[1] for the transmission in interstate or foreign commerce of bets or wagers or information assisting in the placing of bets or wagers on any sporting event or contest, or
  [2] for the transmission of a wire communication which entitles the recipient to receive money or credit as a result of bets or wagers, or
  [3] for information assisting in the placing of bets or wagers.
  Here's the question: Should the limitation "on any sporting event or contest" in [1] be read to extend to prohibitions [2] and [3] above, or is it limited only to [1]? If the former, then the law only prohibits sports betting businesses, and Internet sites that offer poker and other casino games do not violate federal law. If the latter, then the law generally prohibits Internet gambling businesses of all types because the prohibitions in [2] and [3] are general to "bets and wagers" rather than specific to bets and wagers on sporting events.

  So which interpretation is correct? A district court in the Fifth Circuit concluded that the former interpretation is correct in a civil case brought by gamblers against credit card companies for facilitating their Internet gambling practices. On appeal, the Fifth Circuit agreed, albeit only in a very cursory analysis:
The district court concluded that the Wire Act concerns gambling on sporting events or contests and that the Plaintiffs had failed to allege that they had engaged in internet sports gambling. [FN20 — In re MasterCard, 132 F.Supp.2d at 480 ("[A] plain reading of the statutory language [of the Wire Act] clearly requires that the object of the gambling be a sporting event or contest.").] We agree with the district court's statutory interpretation, its reading of the relevant case law, its summary of the relevant legislative history, and its conclusion.
In re Mastercard International, 313 F.3d 257, 262 (5th Cir. 2002).

  Why doesn't that settle the matter? Because the Justice Department looks at this differently. DOJ believes that the Wire Act does not only regulate sports betting, but also regulates Internet gambling more generally. In other words, DOJ reads the limitation of [1] as applying only to [1], and not extending to [2] and [3]. Because the Wire Act is a criminal statute, DOJ can bring a criminal prosecution outside of the Fifth Circuit for running an Internet gambling site and it won't be settled whether DOJ or the Fifth Circuit's interpretation applies until the appeals are settled years later.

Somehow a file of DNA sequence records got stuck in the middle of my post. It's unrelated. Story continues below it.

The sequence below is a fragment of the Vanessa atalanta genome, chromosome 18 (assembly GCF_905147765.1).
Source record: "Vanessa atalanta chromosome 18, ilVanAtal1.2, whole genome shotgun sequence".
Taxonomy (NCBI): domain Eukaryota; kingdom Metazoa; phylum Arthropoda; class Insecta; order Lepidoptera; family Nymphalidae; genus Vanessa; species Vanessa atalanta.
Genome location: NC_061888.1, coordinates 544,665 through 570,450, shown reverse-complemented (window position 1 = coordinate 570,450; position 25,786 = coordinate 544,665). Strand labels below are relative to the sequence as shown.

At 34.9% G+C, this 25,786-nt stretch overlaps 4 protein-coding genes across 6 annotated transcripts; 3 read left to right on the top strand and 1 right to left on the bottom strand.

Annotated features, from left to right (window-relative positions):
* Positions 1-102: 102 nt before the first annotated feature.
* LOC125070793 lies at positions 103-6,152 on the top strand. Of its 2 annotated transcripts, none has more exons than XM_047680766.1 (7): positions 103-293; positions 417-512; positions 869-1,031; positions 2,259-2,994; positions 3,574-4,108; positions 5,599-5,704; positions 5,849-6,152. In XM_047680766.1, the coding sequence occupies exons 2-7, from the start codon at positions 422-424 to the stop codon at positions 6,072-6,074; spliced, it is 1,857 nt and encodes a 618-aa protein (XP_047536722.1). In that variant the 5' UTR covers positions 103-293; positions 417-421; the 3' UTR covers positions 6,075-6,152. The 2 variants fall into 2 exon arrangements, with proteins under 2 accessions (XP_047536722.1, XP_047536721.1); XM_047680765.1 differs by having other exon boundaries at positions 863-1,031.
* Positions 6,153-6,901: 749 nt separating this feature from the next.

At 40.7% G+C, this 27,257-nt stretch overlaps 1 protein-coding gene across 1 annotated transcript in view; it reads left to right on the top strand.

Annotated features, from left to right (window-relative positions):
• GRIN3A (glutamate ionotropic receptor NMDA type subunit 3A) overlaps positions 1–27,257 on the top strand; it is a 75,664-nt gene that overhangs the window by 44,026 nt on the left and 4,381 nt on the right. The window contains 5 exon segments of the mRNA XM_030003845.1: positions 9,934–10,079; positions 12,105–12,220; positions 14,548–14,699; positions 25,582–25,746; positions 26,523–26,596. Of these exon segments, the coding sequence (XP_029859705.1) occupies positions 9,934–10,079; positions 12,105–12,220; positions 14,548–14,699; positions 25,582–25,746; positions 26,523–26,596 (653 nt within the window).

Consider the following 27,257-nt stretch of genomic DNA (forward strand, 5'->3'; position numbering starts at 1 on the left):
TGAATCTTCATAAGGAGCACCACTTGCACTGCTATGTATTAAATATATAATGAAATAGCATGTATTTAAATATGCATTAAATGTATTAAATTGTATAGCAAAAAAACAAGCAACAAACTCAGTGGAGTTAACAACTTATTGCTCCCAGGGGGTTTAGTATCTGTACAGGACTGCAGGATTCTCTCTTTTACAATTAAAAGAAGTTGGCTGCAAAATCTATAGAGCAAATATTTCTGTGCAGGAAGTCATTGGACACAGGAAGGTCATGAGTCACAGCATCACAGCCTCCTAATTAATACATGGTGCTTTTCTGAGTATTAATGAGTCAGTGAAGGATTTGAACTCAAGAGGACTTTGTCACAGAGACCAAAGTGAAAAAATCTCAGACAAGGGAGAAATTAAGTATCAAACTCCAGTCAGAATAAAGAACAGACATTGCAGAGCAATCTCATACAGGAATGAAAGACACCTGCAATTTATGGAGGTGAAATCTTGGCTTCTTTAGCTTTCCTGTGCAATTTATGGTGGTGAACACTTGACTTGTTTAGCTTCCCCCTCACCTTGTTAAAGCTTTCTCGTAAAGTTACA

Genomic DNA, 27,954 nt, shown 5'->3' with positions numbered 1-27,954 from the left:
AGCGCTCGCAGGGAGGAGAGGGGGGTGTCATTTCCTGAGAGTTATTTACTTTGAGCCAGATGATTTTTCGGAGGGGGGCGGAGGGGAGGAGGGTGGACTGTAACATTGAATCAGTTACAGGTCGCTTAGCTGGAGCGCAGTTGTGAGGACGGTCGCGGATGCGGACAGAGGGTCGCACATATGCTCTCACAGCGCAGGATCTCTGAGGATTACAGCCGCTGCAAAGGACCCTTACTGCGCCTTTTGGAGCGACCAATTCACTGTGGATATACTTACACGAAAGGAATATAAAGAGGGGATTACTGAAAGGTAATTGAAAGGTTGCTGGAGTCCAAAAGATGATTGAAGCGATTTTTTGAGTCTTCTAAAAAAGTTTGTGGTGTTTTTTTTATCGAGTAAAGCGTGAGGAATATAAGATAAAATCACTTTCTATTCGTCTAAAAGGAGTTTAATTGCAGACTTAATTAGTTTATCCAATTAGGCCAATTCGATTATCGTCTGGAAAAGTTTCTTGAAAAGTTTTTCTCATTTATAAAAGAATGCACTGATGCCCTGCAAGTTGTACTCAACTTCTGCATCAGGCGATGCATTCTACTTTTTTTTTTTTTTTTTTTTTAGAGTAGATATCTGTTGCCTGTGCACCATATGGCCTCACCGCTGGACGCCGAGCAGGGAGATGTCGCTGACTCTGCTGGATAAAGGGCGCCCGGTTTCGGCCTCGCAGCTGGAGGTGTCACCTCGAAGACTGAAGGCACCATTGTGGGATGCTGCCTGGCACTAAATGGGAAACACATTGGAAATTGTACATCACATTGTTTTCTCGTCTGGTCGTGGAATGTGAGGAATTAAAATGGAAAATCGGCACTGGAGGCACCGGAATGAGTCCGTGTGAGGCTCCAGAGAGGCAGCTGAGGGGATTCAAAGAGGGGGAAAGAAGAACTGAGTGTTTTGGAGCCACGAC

PartyGaming's response to this uncertainty is to acknowledge both the potential illegality of its operation in and the difficulty of enforcing those laws so long as PartyGaming keeps its key players and assets outside the United States. From a press report:
[I]n its offering documents, PartyGaming makes no secret of the fact that even if the company's view of the law proves wrong, it is banking on its executives' belief that there is little that law enforcement can do - or will do - to prosecute. "In many countries, including the United States, the group's activities are considered to be illegal by the relevant authorities," PartyGaming says in its offering document. "PartyGaming and its directors rely on the apparent unwillingness or inability of regulators generally to bring actions against businesses with no physical presence in the country concerned."